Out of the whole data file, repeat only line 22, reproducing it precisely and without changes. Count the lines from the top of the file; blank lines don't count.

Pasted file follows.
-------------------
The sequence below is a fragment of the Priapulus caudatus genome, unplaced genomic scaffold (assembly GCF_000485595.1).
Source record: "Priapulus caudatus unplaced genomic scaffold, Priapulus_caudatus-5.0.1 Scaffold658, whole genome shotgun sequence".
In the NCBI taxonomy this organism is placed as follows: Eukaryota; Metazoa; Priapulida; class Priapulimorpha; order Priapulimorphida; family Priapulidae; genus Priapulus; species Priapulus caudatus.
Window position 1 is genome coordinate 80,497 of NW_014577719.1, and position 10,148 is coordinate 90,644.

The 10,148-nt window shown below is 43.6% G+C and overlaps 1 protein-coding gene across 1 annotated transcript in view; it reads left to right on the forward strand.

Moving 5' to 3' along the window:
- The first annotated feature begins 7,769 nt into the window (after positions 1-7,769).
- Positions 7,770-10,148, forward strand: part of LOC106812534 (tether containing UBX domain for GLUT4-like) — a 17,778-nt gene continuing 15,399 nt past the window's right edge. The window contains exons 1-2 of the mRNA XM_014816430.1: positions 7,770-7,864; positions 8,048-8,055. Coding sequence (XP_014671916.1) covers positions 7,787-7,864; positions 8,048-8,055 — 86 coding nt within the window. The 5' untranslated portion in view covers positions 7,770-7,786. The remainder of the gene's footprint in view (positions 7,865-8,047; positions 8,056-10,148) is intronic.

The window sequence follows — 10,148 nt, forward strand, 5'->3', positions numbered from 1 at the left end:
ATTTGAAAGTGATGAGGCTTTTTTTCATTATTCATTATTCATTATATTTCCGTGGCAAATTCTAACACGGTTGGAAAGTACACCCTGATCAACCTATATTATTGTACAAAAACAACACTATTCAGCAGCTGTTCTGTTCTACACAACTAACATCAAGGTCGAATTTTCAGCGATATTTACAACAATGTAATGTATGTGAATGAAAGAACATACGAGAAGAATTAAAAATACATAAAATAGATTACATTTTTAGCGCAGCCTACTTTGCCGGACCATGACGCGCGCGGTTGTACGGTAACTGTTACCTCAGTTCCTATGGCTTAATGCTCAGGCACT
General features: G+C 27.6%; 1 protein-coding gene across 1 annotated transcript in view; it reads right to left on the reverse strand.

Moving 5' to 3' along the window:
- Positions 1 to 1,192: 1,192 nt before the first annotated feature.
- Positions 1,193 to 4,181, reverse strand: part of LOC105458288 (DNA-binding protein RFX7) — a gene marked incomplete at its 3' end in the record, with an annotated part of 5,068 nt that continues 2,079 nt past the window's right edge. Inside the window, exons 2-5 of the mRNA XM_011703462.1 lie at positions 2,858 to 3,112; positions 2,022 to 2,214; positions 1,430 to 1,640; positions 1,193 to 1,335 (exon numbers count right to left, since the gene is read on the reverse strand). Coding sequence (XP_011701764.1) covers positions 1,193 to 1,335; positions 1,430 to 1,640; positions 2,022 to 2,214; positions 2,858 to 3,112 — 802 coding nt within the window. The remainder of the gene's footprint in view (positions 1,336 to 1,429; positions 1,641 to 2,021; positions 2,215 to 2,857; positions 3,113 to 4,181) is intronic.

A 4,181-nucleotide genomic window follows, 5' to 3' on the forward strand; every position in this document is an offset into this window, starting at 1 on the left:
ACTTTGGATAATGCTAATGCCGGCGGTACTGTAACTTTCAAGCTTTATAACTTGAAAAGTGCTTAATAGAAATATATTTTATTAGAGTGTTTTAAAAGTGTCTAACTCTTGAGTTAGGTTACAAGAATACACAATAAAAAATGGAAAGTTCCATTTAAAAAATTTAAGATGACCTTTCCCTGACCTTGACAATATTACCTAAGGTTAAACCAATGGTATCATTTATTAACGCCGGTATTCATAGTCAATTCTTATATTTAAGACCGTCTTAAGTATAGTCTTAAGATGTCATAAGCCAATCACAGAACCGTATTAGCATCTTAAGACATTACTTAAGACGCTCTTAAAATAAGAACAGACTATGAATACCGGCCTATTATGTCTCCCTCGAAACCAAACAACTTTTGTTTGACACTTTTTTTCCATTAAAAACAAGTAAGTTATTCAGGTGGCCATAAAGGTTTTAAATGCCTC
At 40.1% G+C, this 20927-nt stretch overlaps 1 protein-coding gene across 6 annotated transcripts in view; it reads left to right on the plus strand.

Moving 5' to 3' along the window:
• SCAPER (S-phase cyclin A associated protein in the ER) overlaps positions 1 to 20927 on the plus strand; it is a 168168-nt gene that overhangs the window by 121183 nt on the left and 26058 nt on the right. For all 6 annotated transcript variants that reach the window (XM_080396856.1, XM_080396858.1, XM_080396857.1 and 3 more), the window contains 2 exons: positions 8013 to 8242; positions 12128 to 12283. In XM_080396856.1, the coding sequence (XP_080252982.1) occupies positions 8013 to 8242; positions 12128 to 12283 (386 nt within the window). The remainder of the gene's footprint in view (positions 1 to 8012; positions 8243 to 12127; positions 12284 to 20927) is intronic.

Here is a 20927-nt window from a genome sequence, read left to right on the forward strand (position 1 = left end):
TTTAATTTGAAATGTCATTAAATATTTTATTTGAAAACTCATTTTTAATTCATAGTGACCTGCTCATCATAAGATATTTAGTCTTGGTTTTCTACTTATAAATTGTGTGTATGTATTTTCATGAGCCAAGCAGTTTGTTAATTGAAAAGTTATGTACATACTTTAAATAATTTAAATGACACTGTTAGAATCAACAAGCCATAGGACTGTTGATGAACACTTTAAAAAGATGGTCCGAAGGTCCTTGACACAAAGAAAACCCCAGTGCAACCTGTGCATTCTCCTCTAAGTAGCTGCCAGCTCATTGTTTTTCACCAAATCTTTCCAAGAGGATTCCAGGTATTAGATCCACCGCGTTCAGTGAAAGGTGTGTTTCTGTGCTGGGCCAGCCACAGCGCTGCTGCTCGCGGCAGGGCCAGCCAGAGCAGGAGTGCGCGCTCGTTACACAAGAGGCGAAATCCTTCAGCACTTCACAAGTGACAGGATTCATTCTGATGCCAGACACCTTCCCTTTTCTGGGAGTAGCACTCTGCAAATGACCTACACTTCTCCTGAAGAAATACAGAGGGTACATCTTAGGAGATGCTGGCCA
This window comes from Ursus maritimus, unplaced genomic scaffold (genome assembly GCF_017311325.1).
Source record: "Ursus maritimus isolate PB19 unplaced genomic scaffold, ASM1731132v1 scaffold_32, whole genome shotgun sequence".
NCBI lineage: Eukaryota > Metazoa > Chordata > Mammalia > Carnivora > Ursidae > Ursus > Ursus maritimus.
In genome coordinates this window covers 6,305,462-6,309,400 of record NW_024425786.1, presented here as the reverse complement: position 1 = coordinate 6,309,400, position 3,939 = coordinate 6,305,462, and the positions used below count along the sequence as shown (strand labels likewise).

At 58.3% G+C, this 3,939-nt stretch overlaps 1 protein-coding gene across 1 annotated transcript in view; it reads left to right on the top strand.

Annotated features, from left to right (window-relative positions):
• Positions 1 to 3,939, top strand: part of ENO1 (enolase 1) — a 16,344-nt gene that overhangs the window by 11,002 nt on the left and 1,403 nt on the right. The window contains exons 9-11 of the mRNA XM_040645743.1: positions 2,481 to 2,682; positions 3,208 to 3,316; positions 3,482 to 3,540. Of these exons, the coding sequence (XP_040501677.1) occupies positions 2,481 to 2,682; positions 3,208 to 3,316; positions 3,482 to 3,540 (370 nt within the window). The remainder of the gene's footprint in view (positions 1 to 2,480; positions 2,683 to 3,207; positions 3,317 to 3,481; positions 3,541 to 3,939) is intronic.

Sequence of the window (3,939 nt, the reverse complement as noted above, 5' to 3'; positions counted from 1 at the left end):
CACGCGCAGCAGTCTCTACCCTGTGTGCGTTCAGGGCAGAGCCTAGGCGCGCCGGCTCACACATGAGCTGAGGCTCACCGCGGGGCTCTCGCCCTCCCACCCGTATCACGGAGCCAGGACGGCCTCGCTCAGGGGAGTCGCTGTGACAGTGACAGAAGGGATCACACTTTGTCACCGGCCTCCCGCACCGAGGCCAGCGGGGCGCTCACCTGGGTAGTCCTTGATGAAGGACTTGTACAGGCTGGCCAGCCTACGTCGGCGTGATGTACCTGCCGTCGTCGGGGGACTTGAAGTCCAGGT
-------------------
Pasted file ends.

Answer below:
This window comes from Ursus maritimus, unplaced genomic scaffold (genome assembly GCF_017311325.1).